Basic science research has provided valuable scientific information about the basic biology of HIV and the immune response to HIV infection. Much has been learned over the last 35 years since the beginning of the AIDS epidemic about how HIV is transmitted, how the virus invades and is reproduced in the cell, and how HIV causes the progressive disease that leads to AIDS. However, questions still remain about the molecular interactions involved in the regulation of HIV expression and replication in human immune cells, why the host immune response is not fully effective in controlling the infection, and how reservoirs of infection persist in the body despite highly active antiretroviral treatment (HAART). Basic scientific information about how the virus attacks the body and how the body defends itself is critical to feeding the pipeline that generates new targets against which therapeutic interventions and vaccines can be directed.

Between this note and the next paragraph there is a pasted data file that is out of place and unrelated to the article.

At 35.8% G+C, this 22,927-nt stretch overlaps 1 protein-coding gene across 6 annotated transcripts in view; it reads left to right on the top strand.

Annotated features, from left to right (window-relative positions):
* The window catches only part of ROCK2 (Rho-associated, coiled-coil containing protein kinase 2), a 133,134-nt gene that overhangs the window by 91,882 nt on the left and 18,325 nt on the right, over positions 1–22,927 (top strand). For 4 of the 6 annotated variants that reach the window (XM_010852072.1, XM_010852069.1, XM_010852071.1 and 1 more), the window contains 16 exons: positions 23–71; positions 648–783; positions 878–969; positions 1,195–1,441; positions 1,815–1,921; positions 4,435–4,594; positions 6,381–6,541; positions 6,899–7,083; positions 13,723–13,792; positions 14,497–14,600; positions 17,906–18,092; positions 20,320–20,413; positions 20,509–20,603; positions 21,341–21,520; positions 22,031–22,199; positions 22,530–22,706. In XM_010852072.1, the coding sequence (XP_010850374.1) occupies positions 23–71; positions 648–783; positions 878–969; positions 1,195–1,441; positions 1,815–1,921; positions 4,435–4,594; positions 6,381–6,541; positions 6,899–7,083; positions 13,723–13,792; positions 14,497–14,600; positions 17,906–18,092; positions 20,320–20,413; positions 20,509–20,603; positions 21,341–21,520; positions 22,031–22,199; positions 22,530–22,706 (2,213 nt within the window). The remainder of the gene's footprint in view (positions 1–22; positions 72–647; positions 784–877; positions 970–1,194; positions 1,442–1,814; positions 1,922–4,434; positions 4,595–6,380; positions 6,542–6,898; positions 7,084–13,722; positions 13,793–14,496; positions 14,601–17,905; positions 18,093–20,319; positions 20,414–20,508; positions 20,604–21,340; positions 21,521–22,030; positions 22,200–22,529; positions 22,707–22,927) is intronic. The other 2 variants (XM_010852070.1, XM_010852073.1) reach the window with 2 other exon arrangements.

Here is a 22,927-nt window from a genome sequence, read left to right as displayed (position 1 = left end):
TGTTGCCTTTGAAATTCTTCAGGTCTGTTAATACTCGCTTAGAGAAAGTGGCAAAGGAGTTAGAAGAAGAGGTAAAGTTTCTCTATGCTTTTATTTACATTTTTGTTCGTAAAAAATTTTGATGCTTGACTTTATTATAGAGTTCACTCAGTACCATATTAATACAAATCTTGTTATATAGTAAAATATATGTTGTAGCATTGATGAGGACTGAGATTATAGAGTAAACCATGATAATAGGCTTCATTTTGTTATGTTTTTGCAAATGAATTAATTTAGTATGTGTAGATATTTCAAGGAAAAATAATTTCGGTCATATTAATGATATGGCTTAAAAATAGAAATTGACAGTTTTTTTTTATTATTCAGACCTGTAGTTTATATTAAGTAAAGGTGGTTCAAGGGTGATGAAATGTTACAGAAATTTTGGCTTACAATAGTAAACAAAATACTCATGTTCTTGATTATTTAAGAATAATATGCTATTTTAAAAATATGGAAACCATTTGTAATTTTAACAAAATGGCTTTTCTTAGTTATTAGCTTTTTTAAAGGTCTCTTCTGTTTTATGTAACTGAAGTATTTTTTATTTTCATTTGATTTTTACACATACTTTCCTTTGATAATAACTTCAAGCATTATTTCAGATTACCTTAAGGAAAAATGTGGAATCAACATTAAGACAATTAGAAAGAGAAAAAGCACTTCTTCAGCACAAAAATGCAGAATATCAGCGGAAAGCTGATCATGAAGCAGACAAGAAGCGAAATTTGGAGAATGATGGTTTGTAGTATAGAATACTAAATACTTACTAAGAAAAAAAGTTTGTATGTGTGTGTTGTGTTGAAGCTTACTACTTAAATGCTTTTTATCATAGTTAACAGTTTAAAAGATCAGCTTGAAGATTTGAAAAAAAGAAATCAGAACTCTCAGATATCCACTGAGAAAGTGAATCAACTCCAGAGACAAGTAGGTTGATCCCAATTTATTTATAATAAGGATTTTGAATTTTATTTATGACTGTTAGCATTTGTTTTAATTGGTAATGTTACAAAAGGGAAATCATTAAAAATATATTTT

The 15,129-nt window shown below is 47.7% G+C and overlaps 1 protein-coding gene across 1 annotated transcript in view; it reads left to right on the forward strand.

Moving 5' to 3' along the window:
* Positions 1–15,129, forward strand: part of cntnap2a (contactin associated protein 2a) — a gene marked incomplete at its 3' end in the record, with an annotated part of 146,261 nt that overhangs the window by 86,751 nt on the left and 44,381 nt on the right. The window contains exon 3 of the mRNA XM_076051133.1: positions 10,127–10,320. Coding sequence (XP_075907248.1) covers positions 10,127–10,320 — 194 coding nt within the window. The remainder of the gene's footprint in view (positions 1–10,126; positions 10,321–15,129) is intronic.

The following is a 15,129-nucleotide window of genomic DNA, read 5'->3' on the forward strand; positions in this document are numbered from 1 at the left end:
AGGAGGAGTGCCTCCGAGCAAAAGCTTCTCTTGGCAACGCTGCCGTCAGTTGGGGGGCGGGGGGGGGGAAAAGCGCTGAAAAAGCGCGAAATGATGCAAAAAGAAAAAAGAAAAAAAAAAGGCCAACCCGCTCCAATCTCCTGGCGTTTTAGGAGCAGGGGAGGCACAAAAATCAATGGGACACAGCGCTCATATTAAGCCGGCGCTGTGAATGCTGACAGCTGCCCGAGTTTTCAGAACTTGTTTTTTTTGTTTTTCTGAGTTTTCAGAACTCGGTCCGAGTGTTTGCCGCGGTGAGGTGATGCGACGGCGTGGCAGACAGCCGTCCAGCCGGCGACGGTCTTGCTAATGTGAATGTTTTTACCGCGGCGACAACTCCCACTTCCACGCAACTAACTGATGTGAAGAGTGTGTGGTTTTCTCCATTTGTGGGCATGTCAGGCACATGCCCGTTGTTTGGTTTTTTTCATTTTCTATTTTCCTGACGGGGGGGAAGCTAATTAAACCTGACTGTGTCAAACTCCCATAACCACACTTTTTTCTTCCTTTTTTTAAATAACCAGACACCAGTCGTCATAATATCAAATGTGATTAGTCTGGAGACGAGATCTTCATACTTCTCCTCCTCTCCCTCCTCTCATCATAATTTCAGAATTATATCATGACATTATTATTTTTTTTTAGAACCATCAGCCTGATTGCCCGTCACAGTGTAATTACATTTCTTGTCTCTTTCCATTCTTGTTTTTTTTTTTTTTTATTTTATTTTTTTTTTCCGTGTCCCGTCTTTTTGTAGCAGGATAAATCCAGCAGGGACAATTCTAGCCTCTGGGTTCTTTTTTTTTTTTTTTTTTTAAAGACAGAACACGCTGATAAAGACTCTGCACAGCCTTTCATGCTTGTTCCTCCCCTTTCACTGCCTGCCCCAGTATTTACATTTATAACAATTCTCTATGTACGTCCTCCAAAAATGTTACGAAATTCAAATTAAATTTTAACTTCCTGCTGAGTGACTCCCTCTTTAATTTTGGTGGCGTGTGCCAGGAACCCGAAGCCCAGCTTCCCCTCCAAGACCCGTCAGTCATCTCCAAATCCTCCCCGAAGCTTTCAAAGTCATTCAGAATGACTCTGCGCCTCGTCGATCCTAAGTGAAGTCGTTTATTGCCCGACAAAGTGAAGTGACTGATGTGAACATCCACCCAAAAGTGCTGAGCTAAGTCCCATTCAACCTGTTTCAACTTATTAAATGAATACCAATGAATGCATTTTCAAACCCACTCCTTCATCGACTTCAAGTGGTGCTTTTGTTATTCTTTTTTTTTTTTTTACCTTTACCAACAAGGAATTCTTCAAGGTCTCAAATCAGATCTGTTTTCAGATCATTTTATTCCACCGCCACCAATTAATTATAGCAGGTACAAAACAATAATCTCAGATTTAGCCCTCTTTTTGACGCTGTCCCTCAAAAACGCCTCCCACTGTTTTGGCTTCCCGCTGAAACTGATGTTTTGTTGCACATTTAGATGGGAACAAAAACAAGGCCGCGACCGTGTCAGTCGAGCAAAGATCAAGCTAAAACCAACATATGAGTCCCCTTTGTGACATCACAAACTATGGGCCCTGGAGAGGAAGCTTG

NIAID supports an HIV basic research program that provides valuable scientific information about the basic biology of HIV, the immune response to HIV infection, and potential targets for prevention and therapeutic strategies. The NIAID research agenda is guided by the National Institutes of Health (NIH) Office of AIDS Research, the entity responsible for the overall scientific, budgetary, legislative, and policy elements of all AIDS research sponsored by NIH. The major areas of research within NIAID's basic research agenda include
Last Updated July 14, 2015